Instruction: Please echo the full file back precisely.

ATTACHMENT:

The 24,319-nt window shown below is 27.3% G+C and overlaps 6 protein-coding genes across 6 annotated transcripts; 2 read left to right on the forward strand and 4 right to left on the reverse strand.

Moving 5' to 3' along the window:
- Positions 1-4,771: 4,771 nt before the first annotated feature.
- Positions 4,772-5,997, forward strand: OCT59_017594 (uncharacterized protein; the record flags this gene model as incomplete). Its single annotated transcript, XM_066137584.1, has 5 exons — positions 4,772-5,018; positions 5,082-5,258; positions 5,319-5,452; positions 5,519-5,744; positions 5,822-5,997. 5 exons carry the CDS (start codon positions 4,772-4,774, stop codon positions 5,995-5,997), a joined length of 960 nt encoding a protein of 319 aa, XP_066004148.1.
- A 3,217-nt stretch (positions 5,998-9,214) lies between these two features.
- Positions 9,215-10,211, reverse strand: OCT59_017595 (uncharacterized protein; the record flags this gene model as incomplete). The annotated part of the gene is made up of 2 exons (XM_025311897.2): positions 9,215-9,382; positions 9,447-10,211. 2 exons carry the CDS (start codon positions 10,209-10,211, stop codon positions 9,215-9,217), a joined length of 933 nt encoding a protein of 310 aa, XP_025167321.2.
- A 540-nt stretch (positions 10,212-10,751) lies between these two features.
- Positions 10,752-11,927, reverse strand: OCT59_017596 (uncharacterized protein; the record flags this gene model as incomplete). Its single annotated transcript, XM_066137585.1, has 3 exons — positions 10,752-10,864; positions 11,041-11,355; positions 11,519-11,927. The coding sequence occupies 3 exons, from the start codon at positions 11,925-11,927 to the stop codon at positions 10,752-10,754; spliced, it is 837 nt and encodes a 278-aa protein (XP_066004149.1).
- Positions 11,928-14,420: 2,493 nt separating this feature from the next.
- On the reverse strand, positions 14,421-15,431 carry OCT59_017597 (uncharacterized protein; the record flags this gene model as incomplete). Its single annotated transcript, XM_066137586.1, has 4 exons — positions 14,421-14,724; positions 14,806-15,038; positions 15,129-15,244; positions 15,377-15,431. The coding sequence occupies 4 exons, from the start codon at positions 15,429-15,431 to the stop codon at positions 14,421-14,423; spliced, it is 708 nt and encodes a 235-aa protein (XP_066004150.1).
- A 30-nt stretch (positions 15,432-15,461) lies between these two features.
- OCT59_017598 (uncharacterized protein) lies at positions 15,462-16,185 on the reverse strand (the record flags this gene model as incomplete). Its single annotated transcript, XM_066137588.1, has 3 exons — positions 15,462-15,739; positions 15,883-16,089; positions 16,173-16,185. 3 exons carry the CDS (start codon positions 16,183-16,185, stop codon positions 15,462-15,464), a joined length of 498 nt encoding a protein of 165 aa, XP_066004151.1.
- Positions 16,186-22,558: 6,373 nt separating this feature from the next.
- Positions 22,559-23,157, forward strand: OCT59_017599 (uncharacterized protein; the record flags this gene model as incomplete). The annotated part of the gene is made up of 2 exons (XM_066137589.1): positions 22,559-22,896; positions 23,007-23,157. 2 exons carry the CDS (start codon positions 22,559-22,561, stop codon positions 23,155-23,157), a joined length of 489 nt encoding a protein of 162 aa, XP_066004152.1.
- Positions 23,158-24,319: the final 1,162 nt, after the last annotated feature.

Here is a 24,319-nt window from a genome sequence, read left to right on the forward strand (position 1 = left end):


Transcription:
The 24,319-nt window shown below is 27.3% G+C and overlaps 6 protein-coding genes across 6 annotated transcripts; 2 read left to right on the forward strand and 4 right to left on the reverse strand.

Moving 5' to 3' along the window:
- Positions 1-4,771: 4,771 nt before the first annotated feature.
- Positions 4,772-5,997, forward strand: OCT59_017594 (uncharacterized protein; the record flags this gene model as incomplete). Its single annotated transcript, XM_066137584.1, has 5 exons — positions 4,772-5,018; positions 5,082-5,258; positions 5,319-5,452; positions 5,519-5,744; positions 5,822-5,997. 5 exons carry the CDS (start codon positions 4,772-4,774, stop codon positions 5,995-5,997), a joined length of 960 nt encoding a protein of 319 aa, XP_066004148.1.
- A 3,217-nt stretch (positions 5,998-9,214) lies between these two features.
- Positions 9,215-10,211, reverse strand: OCT59_017595 (uncharacterized protein; the record flags this gene model as incomplete). The annotated part of the gene is made up of 2 exons (XM_025311897.2): positions 9,215-9,382; positions 9,447-10,211. 2 exons carry the CDS (start codon positions 10,209-10,211, stop codon positions 9,215-9,217), a joined length of 933 nt encoding a protein of 310 aa, XP_025167321.2.
- A 540-nt stretch (positions 10,212-10,751) lies between these two features.
- Positions 10,752-11,927, reverse strand: OCT59_017596 (uncharacterized protein; the record flags this gene model as incomplete). Its single annotated transcript, XM_066137585.1, has 3 exons — positions 10,752-10,864; positions 11,041-11,355; positions 11,519-11,927. The coding sequence occupies 3 exons, from the start codon at positions 11,925-11,927 to the stop codon at positions 10,752-10,754; spliced, it is 837 nt and encodes a 278-aa protein (XP_066004149.1).
- Positions 11,928-14,420: 2,493 nt separating this feature from the next.
- On the reverse strand, positions 14,421-15,431 carry OCT59_017597 (uncharacterized protein; the record flags this gene model as incomplete). Its single annotated transcript, XM_066137586.1, has 4 exons — positions 14,421-14,724; positions 14,806-15,038; positions 15,129-15,244; positions 15,377-15,431. The coding sequence occupies 4 exons, from the start codon at positions 15,429-15,431 to the stop codon at positions 14,421-14,423; spliced, it is 708 nt and encodes a 235-aa protein (XP_066004150.1).
- A 30-nt stretch (positions 15,432-15,461) lies between these two features.
- OCT59_017598 (uncharacterized protein) lies at positions 15,462-16,185 on the reverse strand (the record flags this gene model as incomplete). Its single annotated transcript, XM_066137588.1, has 3 exons — positions 15,462-15,739; positions 15,883-16,089; positions 16,173-16,185. 3 exons carry the CDS (start codon positions 16,183-16,185, stop codon positions 15,462-15,464), a joined length of 498 nt encoding a protein of 165 aa, XP_066004151.1.
- Positions 16,186-22,558: 6,373 nt separating this feature from the next.
- Positions 22,559-23,157, forward strand: OCT59_017599 (uncharacterized protein; the record flags this gene model as incomplete). The annotated part of the gene is made up of 2 exons (XM_066137589.1): positions 22,559-22,896; positions 23,007-23,157. 2 exons carry the CDS (start codon positions 22,559-22,561, stop codon positions 23,155-23,157), a joined length of 489 nt encoding a protein of 162 aa, XP_066004152.1.
- Positions 23,158-24,319: the final 1,162 nt, after the last annotated feature.

Here is a 24,319-nt window from a genome sequence, read left to right on the forward strand (position 1 = left end):